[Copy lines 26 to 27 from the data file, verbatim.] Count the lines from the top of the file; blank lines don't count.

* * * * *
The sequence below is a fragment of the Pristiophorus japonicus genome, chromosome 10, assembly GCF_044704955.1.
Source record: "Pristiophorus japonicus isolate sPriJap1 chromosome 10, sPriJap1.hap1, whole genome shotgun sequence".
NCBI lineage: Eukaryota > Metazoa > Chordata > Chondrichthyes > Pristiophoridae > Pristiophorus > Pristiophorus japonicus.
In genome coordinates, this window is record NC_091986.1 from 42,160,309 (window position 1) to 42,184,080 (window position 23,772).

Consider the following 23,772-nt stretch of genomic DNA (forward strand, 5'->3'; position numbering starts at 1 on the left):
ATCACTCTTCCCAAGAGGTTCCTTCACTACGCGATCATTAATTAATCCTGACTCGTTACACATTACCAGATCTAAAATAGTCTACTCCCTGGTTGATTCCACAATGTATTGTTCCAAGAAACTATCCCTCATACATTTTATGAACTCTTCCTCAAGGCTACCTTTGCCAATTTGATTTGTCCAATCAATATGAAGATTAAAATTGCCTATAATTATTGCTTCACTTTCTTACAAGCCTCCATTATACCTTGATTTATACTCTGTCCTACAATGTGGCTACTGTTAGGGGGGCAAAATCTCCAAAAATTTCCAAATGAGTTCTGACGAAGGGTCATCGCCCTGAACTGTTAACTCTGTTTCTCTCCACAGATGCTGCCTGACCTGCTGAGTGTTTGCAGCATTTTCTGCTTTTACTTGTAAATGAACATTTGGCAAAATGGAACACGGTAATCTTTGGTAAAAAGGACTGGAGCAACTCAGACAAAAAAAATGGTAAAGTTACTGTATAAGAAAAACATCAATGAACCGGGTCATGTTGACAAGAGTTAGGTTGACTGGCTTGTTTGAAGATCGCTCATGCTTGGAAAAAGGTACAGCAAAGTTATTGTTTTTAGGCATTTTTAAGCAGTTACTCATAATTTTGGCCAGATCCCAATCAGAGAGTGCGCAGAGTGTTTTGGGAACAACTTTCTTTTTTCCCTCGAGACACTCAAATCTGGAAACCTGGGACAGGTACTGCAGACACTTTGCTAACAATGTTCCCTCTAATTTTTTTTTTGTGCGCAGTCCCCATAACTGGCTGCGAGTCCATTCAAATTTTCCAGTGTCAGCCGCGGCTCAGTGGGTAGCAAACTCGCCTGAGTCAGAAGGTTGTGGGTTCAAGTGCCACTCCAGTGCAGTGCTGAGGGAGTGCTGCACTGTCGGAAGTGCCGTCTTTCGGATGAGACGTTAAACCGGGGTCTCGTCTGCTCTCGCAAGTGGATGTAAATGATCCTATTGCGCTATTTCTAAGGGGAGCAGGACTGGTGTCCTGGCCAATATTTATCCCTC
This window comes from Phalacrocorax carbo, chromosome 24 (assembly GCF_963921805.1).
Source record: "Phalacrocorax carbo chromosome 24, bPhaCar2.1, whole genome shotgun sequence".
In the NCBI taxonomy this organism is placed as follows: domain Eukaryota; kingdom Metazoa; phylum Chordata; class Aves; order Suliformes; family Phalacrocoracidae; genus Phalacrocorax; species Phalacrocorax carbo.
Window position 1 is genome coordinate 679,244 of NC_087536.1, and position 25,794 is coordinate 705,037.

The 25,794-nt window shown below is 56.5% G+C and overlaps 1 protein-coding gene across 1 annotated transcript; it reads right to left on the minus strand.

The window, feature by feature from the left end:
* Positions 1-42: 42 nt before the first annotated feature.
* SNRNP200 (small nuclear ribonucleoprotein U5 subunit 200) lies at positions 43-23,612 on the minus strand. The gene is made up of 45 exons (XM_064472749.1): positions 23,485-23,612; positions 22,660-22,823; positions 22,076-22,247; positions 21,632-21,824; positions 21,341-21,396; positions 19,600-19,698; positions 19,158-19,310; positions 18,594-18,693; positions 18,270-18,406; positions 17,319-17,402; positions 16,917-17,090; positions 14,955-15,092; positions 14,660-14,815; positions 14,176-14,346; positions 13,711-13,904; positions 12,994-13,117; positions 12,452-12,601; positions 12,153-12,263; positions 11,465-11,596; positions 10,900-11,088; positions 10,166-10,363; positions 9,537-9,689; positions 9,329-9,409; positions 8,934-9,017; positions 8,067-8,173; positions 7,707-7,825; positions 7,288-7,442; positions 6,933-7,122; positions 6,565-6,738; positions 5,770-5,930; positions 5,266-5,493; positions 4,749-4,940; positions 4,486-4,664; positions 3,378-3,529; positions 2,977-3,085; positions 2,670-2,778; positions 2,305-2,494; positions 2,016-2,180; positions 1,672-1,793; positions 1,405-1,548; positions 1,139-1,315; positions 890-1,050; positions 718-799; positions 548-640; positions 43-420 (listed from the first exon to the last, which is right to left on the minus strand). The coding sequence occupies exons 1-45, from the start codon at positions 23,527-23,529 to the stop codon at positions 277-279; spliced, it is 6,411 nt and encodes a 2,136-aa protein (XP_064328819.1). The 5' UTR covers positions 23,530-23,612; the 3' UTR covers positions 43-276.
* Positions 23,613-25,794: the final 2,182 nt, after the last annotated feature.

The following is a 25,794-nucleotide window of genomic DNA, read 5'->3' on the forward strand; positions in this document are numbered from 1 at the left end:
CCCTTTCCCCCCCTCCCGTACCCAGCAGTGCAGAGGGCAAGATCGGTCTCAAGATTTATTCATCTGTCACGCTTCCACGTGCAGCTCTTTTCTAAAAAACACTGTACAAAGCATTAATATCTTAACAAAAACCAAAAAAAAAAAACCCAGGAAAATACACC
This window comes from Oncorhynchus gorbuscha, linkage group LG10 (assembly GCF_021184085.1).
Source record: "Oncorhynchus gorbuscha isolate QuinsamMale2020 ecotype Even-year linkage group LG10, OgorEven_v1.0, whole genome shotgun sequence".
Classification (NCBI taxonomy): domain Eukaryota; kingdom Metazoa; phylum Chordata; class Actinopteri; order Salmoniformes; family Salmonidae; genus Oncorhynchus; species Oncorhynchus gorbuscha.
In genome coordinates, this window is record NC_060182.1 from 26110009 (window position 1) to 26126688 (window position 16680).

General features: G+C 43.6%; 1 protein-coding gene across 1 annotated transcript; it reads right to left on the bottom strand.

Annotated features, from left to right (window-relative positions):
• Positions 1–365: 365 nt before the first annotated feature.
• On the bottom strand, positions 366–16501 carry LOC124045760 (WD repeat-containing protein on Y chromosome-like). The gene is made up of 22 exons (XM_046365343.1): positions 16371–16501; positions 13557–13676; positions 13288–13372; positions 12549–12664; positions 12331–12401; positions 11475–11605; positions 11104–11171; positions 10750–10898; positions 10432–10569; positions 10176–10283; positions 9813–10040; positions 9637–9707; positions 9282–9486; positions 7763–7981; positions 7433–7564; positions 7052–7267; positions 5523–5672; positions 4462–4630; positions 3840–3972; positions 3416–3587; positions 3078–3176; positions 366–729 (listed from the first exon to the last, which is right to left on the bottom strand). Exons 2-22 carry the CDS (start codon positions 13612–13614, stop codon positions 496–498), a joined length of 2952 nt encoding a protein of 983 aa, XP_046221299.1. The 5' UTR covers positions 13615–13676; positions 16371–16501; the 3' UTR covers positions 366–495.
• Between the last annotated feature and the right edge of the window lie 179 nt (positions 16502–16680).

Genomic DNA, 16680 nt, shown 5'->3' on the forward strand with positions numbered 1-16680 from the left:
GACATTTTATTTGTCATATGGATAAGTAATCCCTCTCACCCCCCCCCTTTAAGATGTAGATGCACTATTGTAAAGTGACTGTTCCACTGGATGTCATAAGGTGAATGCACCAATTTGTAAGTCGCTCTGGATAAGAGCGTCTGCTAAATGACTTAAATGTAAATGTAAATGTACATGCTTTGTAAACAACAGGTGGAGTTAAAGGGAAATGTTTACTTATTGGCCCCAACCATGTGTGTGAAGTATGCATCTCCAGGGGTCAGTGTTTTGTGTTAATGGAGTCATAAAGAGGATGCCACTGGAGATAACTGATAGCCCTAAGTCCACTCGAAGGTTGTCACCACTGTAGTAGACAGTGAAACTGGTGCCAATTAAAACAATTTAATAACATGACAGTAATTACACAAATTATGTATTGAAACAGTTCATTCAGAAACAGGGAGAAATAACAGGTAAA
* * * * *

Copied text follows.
• Between the last annotated feature and the right edge of the window lie 179 nt (positions 16502–16680).

Genomic DNA, 16680 nt, shown 5'->3' on the forward strand with positions numbered 1-16680 from the left: